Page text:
Reverse Transfer Program Offers Degree Opportunity

Plan allows community college transfers to earn associate’s degree while completing coursework at a four-year college

OXFORD, Miss. – Students who begin their college course work at Mississippi community colleges before transferring to one of the state’s public four-year universities can receive their associate’s degree by simply saying “yes” during the enrollment process. The program, called reverse transfer, began as a pilot at Ole Miss and is now available at all of Mississippi’s institutions of higher learning.

Ole Miss began the pilot in 2012 by collecting five years’ worth of data about students who came to the university from a community college and could potentially benefit from such a program, said Charlotte Fant Pegues, UM assistant provost. The provost’s office collaborated with other campus entities to reach out to approximately 1,600 students. Although the pilot initially included only Northeast Community College, Pegues said she quickly saw the need for expansion.

“Although a student may have come to us from NECC, the student may have actually earned the required credits from a different community college and could therefore receive a degree from that particular institution,” Pegues explained. “We have now been able to engage advisers from all of Mississippi’s community colleges to help make students aware of this program as they transfer out to one of our public universities.”

Jamal Bankston  Photo courtesy of Ole Miss Communications
Jamal Bankston
Photo courtesy of Ole Miss Communications

To take advantage of the program, a student must have completed at least 25 percent of the required hours from the community college. The student simply gives the university permission to share his or her transcript with the community college when the requisite number of hours are completed. Once the university shares the transcript, an associate’s degree may be awarded.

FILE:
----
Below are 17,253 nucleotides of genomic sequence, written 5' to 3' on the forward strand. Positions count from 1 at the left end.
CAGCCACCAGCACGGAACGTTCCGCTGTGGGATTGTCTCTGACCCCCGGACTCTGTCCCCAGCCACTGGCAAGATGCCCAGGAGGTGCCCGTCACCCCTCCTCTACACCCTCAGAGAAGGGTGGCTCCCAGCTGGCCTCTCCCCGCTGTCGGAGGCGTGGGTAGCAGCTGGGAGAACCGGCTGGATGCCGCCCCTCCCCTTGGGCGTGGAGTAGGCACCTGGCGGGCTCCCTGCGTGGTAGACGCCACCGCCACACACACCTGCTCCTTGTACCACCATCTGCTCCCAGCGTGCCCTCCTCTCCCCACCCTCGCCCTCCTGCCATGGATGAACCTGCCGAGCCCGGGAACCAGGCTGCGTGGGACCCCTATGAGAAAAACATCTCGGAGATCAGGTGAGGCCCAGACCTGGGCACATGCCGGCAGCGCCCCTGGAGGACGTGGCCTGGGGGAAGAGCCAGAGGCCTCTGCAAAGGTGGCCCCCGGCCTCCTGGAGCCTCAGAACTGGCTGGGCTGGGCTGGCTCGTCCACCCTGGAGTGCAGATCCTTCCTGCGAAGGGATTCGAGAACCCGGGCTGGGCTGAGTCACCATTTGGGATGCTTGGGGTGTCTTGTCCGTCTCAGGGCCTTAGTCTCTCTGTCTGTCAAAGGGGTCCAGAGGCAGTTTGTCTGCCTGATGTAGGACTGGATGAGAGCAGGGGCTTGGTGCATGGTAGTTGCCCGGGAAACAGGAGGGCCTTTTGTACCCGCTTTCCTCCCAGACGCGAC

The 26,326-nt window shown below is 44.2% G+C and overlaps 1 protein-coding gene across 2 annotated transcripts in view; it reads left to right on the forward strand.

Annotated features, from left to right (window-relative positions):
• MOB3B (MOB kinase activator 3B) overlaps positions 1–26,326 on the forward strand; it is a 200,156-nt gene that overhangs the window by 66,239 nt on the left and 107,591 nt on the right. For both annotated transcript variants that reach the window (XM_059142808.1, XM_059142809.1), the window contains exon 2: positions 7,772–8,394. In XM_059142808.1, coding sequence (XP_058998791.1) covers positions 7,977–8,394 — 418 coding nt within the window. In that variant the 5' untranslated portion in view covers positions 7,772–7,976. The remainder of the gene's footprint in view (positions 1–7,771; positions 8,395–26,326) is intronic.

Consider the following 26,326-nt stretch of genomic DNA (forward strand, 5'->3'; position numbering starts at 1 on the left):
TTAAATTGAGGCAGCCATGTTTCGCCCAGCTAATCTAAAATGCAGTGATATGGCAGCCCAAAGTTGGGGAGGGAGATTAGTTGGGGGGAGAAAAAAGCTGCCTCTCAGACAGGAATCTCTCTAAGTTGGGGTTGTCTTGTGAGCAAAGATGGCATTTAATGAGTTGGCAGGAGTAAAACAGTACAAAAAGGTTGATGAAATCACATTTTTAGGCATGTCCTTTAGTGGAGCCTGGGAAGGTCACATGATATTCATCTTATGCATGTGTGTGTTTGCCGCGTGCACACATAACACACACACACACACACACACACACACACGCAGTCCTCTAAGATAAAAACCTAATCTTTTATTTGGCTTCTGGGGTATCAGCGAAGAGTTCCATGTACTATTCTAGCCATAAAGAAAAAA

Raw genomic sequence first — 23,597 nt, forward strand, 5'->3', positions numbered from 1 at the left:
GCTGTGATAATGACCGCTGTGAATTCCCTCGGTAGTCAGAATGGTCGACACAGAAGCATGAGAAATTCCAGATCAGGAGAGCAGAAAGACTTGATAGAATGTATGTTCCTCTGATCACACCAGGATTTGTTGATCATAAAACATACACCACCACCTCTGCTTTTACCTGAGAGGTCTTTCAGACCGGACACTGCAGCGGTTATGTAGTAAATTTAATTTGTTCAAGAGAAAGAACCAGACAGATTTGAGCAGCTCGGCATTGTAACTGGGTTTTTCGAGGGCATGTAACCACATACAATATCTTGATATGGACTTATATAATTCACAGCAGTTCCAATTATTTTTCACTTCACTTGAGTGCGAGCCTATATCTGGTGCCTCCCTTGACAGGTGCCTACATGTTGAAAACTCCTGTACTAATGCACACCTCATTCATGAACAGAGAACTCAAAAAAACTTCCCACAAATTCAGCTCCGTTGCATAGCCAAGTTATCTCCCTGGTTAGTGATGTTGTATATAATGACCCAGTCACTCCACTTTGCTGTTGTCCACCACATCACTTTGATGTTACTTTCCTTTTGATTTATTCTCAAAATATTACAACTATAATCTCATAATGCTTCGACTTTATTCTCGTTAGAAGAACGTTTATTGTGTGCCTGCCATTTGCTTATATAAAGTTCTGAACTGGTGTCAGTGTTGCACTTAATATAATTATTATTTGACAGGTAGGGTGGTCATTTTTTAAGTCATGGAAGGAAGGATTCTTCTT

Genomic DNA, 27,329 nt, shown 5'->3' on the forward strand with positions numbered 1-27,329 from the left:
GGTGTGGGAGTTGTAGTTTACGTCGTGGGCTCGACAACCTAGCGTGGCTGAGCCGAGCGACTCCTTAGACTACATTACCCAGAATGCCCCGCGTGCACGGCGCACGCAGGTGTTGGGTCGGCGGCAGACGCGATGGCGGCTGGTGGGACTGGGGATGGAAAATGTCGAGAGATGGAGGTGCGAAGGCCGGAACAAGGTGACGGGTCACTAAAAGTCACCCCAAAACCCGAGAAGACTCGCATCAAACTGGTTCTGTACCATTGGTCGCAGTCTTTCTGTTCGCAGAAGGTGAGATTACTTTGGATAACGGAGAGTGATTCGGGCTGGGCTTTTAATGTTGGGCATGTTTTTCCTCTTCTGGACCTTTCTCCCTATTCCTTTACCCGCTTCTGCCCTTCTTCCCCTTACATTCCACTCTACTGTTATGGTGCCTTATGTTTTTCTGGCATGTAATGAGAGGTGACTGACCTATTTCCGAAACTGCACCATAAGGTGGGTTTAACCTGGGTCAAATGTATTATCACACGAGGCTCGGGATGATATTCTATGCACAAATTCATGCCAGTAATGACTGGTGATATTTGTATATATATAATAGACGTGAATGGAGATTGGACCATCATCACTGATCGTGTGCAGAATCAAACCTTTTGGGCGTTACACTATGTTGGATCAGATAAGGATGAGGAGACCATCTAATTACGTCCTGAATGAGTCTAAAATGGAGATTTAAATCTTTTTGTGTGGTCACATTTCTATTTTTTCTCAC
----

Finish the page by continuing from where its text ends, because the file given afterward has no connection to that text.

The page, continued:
“As a registrar, I’ve seen students leave school for any number of reasons,” Pegues said. “This helps ensure they obtain an associate’s degree and hopefully, continue working toward the four-year degree. Having the associate’s degree helps in the job market.”

For Jamal Bankston, a junior dietetics major who transferred from Itawamba Community College, the program is welcome news.

“The reverse transfer is a fantastic way for someone to keep working hard, but for whom going to a community college for a third year would be a deterrent or just financially impossible,” he said. “Transferring to a university and starting on a B.A. while finishing the A.A. is great. Having the A.A. degree means I’m on my way to having a successful and impressive career. It really shows my future employer that I finish what I start, and I work hard to better myself.”

Research shows that students who complete the associate’s degree are more likely to also complete the four-year degree. Besides allowing a degree to be earned by the student, community colleges benefit from the higher graduation rates and the state sees an improved climate of achievement.

“The most important strategy our state can implement to be more competitive over the next 10 years is to increase the number of adults with a credential of value beyond high school,” said Hank M. Bounds, Mississippi commissioner of higher education. “This includes both associate’s degrees and bachelor’s degrees. Helping students complete one credential while working toward another is beneficial to students, community colleges, universities and the state.”

UM Provost Morris Stocks, who served as co-chair of the pilot program, agrees that the reverse transfer benefits numerous parties.

“The reverse transfer agreement provides benefit to the community college system, the IHL system and, most importantly, our transfer students,” Stocks said. “After learning that other university systems had implemented similar plans, the University of Mississippi and Northeast Mississippi Community College agreed to create a pilot program. The successful outcome of this joint venture led to the formalization of a systemwide agreement, which resulted in a strong cooperative partnership, providing more opportunities for our students.”

–Sharon Morris, Ole Miss News Desk

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